Ramblings: Take One

As she approached her driver-side door, she noticed two gentlemen getting in the car sitting bumper to bumper with hers. Doors closed. Subaru vs. Honda. Honda vs. Subaru. Queue Western theme music. It was a 20th Century duel, sans guns. She wondered if they had received the same e-mail three years ago from Tree Hugger that explained why it was best for your car, the environment, and thus all mankind, to pull forward rather than reverse. They looked at her, she at them, and then after an awkward pause, they reversed.

Sweet victory! It was a small win, in a huge day that, up to this point, had only delivered defeat. She'd take it.

Then, while waited in the drive-thru of Starbucks, her car idled way too long completely reversing the good of her pull through. Putting her back to square one, and minus some, for slowly doing her part to smoke out the human race. It was a thought that made her sink as she waited, eyeing up the suit in the window wiping his chin of danish and the two purses pressed against the window revealing only the bobbing heads of their owners. But in the end, it really wasn't anything an iced Americano couldn't lift her out of...

Moral of the story: The good doesn't always outweigh the bad.


teeny tale: punctuated love

when you’re beside me i want to wrap you up in parenthesis, and bracket your heart inside. & when i see you i pause like a comma and my mind trails off with ellipses... & when i’m alone, thinking of you makes me scream into the nothingness with exclamation points; no question mark hangs to the right of my heart. i’m as flustered as a run-on sentence: my hands they shake, my head it spins. and before you say anything, because to top it off, hearing your voice jolts me like a comma splice — & he took her hand in his, squeezing it three times — period, he said. and all she could think is that his feelings were punctuated better than any card or conversation heart she could have ever received.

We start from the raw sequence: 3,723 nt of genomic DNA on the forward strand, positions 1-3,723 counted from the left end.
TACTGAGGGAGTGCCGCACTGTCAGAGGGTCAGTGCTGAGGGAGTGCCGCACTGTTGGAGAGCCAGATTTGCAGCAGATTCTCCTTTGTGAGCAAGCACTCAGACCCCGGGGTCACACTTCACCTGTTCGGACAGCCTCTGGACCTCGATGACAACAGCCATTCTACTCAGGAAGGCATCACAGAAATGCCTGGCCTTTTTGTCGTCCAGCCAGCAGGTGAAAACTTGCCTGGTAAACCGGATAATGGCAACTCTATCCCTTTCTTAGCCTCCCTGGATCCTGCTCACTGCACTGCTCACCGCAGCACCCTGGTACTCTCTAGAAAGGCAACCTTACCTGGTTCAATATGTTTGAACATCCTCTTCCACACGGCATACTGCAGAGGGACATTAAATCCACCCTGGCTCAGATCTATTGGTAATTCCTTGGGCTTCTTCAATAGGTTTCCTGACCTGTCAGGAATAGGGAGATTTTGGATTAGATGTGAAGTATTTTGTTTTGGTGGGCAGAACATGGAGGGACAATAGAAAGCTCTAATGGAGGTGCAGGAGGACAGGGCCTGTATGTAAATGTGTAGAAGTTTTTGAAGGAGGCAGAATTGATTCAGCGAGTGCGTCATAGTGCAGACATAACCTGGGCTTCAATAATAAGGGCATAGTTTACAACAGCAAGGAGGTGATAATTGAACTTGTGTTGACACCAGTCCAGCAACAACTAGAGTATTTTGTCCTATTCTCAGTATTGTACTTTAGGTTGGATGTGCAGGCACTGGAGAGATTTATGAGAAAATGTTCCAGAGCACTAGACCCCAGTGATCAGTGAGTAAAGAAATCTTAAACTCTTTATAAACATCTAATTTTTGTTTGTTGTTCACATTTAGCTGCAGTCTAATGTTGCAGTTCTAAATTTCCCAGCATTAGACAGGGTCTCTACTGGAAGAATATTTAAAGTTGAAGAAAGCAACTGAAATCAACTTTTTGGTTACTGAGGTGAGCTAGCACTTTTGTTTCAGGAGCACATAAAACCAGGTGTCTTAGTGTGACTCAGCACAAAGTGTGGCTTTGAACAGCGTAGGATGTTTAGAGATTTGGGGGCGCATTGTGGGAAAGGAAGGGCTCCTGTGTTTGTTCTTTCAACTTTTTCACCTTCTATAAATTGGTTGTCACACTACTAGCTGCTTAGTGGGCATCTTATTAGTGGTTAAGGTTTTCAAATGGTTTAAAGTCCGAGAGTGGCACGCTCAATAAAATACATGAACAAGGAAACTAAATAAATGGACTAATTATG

teeny tale: something from a dream

It’s the kind of beauty that men hope to stumble upon. It’s the kind that people talk about. The kind that only some see for themselves while others are left only to imagine. It’s the kind you’d revisit day after day, because it’s the kind of beauty you miss when it’s gone, he said. And she said, yes, it’s something grand isn't it? To think they didn’t even know the wonder they were missing, and then all of a sudden...they find this. And he looked at her, and her evergreen eyes, and swept her sable hair past the ridge of her collarbone. Yes, it’s something from a dream, he said. 



I remember my father atop a splintered picnic bench. Tattered overalls, stained in sweat and dirt, and his skin, an apple red from the oppressive sun. I sat, splashing about in a play pool, wearing my favorite swimsuit – it was violet, the neckline trimmed with flowing ruffles.

“We nearly have two pennies to rub together, Helen,” he had said to my mother. My father was a laborer, picking up odd jobs here and there, yet there hadn’t been an odd job there for the picking in a while.

“It’ll be fine Charlie, we’ll get by,” my mother assured. But she, too, had become weary; her hopeful spirit, heavy in the thick air.

My mother was a baker, by hobby not trade. She was talented and resourceful; I’m not sure which came first: the cupboards were often better used for hiding spots than for storage, but somehow there was always the right amount of something for her to do her magic. It was what kept her smiling, moving forward. Even then, I could sense the purpose she felt with each knead of dough. Folks would pop by, knocking about on the back door, “Hey there, your mama got anymore of those tasty Helen’s helpings?” She’d sell them for what she could. People seemed to like them. And what she didn’t sell, we ate before they spoiled. My mother wasn’t a waster.

I watched my father that summer day, as he sat, staring, unresponsive to my playful quips. He’d break his fixation only to wipe the sweat from his brow – just before it’d reach his eyes – like a wound toy, moving mechanically, slowly returning to its original pose. And then he broke, rubbing his eyes, and for a moment I thought he had begun to cry; I had never seen a grown man cry. But he stood, staring blankly on, and let out a heavy sigh, kicking up the dirt drive as he exited. My mother quickly followed after. I sat there for some time, cautiously so, fearful to make a disturbance, my fingertips slowly turning wrinkly beneath the water's surface.

As the afternoon turned ripe, my mother came to retrieve me. I tagged along beside her, as she delivered packages of tarts and biscuits in the ease of the dusk breeze -- she with her task, I with mine. My eyes swept the ground, back and forth, as we moved from house to house. “Sadie, watch where you’re going sweetie, you’re sure to run into something if you don’t start paying attention,” my mother had warned. But I didn't, and by the time my mother had wrapped up her rounds, I had found what I was looking for.